Last week the Supreme Court overturned the Roe v. Wade decision. Before you jump to conclusions, I invite you to stay with me here.
It isn’t the decision that I want to talk about or debate but our attitudes and actions toward one another at this time in the midst of that decision and its fallout.
Our scripture tells us in Galatians 5:14b-15: “ … Love your neighbor as yourself. If you bite and devour each other, watch out or you will be destroyed by each other.”
Whenever we come to emotional issues like this decision, we tend toward closing our ears to God and instead forge ahead no matter what — speaking our piece without thought of love for the other. Few of us have taken a breath after hearing our neighbor speak their opinion, asked God for the wisdom of how to respond and then proceeded. Sadly, we begin wounding one another thinking that our thoughts and actions are the “right” ones, which is a definition of self-righteousness within Christendom and not the way of God.
It isn’t an easy thing to shut one’s mouth before a word flies out, relax our hands and shoulders before any actions move forth, but that is what God calls us to do. Consult the Holy One before advancing and follow God’s directives instead of your own. Consider the foundation of our faith in action — which is to love one another. How is what you are going to say or do showing God’s love to the other?
We as a society have been overcome by reactive emotions, making us slow to reflect and quick to speak/act and it is hurting one another. With the pandemic we have been experiencing our feelings, our hurt in isolation, which tends to make it worse because we dwell on it and don’t have others to work through them. This is unhealthy.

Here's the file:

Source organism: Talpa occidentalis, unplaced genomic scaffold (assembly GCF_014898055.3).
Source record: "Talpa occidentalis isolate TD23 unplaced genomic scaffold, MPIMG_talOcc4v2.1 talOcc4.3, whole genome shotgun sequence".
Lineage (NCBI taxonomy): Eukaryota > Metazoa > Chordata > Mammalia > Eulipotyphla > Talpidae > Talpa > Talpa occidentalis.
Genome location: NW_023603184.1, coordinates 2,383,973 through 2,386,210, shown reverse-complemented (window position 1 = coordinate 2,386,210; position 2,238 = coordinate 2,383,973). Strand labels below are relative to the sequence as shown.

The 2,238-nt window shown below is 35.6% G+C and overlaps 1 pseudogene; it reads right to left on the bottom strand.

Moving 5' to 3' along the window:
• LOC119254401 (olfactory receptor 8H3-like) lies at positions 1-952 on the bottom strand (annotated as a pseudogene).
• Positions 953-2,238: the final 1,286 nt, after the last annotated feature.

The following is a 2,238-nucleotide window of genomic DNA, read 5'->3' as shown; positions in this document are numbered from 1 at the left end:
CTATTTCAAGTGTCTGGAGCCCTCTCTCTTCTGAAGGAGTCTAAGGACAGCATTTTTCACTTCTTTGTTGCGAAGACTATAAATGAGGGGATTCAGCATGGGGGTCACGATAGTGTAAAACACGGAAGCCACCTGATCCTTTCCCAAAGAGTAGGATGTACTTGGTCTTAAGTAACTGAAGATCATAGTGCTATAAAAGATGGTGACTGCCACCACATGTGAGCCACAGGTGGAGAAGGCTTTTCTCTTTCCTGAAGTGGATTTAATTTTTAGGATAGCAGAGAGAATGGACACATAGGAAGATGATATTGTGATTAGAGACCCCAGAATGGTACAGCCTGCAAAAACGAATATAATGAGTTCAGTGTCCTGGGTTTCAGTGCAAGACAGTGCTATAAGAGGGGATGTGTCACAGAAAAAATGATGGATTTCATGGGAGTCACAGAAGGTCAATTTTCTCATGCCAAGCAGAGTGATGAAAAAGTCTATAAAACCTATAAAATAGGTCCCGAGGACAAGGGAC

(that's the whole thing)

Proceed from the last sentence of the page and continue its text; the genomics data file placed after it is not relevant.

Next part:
We need to work on reconnecting with one another not around “electric” issues like abortion, not at first, but around our everyday feelings and experiences. When we improve in the everyday connections that remind us we are all children of God, then we can more easily remember to breathe, and discuss our differences of opinion without having to be right and convince the other to our way of thinking. We learn to love that different other.
I invite you in this highly charged time to stop, take a deep breath, hold it and then slowly let it out. Let your mind slow down and your shoulders drop, relax. When you are taking in that next breath, ask God to guide you as you listen to the other and find that place between you that still allows you to care for the other.
Love is not a hallmark card. That is sentimentality.
Love in God is an active verb of being and doing. It changes lives to the good.
It is OK to agree to disagree. And, let peace/love be between you.
Rev. Karen Martin Tichenor is a pastor at Soldotna United Methodist Church, 158 S. Binkley St., Soldotna. Sunday worship at 10 a.m. Soldotna Food Pantry Wednesdays 11 a.m.-2 p.m. Contact 907-262-4657.